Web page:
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Manufacturing and Service Sectors Hiring
Alexandria, Va. ─ Hiring in the manufacturing and service sectors will decline sharply in April 2008 compared with one year ago according to the latest numbers from the
SHRM/Rutgers Leading Indicators of National Employment® (LINE®).
The report also found that increases in wages for new hires in the manufacturing sector rose slightly in March compared to one year ago while those in the service sector fell to their lowest level since the index started tracking such growth in 2005.
“The job slow-down seen in March will continue in April across both the manufacturing and service sectors,” said Jennifer Schramm, SHRM manager of workplace trends and forecasting.
“The good news is that employers across sectors are having an easier time finding highly qualified new workers,” said Schramm. “The recruiting difficulty index dropped sharply for both sectors to their lowest levels since each series was initiated.”
These are the findings of the April 2008 LINE employment report, a set of economic indicators that forecast changes to four national employment measures: job expectations, job vacancies, new-hire compensation and recruitment difficulty.
LINE provides the only published index of new-hire compensation and recruiting difficulty. Additionally, the LINE employment expectations index is an early indication of the monthly Bureau of Labor Statistics (BLS) report, which is released five weeks later. The LINE survey uses a broad sample of firms from the manufacturing and private service sectors. Those two sectors make up more than 90 percent of America’s private sector employment.
The LINE index of manufacturing employment expectations dropped 10.7 points compared with April 2007. This index declined from 49.7 in April 2007 to 39.0 in April 2008.
A look at exempt and nonexempt vacancies shows different patterns than reported a year ago. Employers reported a marginally lower vacancy rate index among exempt manufacturing jobs for March, the month leading into the April forecast — 16.3 during March 2007 compared with 15.7 in March 2008.
The March 2008 vacancy rate index of nonexempt manufacturing jobs is substantially lower than it was in March 2007 — 10.5 compared with 16.2.
The April 2008 LINE recruiting difficulty index plunged from March 2007 — 24.2 in March 2007 compared with 3.4 in March 2008. The recruiting difficulty index is at its lowest level since tracking began in 2004.
Compensation rose for new hires in the manufacturing sector. The manufacturing new-hire compensation index for March 2008 increased to 8.7 from 5.5 in March 2007.
In the service sector, the LINE index of employment expectations dropped 12.6 points from April 2007 to April 2008 (47.8 compared with 35.2). In April 2007, private service-sector employment rose by 90,000 jobs on a seasonally adjusted basis and by 636,000 jobs on a not seasonally adjusted basis.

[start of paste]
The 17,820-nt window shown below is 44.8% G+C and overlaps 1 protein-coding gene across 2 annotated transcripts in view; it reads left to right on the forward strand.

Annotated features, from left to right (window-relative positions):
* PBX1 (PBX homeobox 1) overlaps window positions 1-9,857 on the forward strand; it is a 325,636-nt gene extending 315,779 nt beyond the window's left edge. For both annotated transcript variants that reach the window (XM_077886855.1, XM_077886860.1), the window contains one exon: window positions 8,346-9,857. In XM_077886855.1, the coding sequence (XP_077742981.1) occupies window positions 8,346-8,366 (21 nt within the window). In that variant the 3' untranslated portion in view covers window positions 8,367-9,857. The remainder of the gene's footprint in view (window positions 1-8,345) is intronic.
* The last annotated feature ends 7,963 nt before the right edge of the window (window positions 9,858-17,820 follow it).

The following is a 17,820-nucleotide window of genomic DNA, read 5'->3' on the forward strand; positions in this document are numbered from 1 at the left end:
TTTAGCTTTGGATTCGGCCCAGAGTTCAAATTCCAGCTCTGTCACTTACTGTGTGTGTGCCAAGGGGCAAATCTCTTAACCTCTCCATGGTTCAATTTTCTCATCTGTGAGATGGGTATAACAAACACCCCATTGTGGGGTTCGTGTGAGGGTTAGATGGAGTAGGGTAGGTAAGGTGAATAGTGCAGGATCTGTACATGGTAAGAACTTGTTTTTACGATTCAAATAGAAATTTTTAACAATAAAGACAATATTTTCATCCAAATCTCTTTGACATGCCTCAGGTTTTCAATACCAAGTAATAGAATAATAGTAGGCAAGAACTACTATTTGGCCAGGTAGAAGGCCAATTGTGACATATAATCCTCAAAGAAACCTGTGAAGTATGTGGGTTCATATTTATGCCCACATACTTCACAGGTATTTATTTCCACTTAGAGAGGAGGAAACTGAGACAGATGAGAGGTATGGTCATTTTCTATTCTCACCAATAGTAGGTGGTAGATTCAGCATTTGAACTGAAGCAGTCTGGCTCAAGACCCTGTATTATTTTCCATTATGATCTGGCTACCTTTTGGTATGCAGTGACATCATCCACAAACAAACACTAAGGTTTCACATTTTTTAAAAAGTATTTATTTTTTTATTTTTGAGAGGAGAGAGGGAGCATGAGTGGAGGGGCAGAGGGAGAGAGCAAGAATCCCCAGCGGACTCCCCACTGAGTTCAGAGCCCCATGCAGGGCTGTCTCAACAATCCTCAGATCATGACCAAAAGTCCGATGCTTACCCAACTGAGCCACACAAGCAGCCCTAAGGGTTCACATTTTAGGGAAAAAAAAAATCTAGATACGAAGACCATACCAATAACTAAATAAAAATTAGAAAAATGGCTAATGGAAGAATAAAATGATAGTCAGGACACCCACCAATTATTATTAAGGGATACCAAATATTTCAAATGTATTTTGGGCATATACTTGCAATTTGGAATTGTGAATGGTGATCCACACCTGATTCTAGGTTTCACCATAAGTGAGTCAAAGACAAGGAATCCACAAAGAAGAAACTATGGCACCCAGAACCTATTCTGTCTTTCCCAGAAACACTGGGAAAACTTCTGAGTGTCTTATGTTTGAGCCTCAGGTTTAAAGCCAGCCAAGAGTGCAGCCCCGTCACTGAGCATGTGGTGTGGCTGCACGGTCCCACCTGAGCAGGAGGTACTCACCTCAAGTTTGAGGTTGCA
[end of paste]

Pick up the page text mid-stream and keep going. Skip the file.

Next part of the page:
The service-sector exempt employment vacancy index plummeted from 22.4 in March 2007 to 11.2 in March 2008. The nonexempt employment vacancy index also plunged, from 13.6 in March 2007 to -1.0 in March 2008.
The recruiting difficulty index, too, fell sharply — 14.4 in March 2007 compared with 8.6 in March 2008.
The new-hire compensation index also decreased from a year ago — 7.4 in March 2007 to 4.8 in March 2008.
The SHRM/Rutgers LINE indicator of employment expectations provides an early snapshot of anticipated U.S. hiring for the same April time period as the report the BLS will release in May. The monthly report forecasts changes in national employment by surveying human resource professionals at more than 500 manufacturing and 500 service sector firms. Responses in the LINE survey are weighted using the proportion of total employment represented by the respondent’s industry.
The LINE report is a collaborative effort between the Society for Human Resource Management (SHRM) and the Rutgers University School of Management and Labor Relations. The SHRM/Rutgers LINE report began forecasting manufacturing sector hiring trends four years ago and service sector three years ago.
The figure below shows how the LINE employment index, in red, has correlated with the BLS numbers, which are released five weeks later. To view the full report, visit
The Society for Human Resource Management (SHRM) is the world’s largest association devoted to human resource management. The Society serves the needs of HR professionals and advances the interests of the HR profession. Founded in 1948, SHRM has more than 235,000 members in over 130 countries, and more than 575 affiliated chapters. Visit
The School of Management and Labor Relations at Rutgers, the State University of New Jersey, is a leading center of scholarly and applied research on human resource management issues. The school creates and disseminates knowledge that fosters a better understanding of the nature of employment and work in modern society. The Rutgers Master of Human Resource Management degree is one of the top human resource management programs in the nation.
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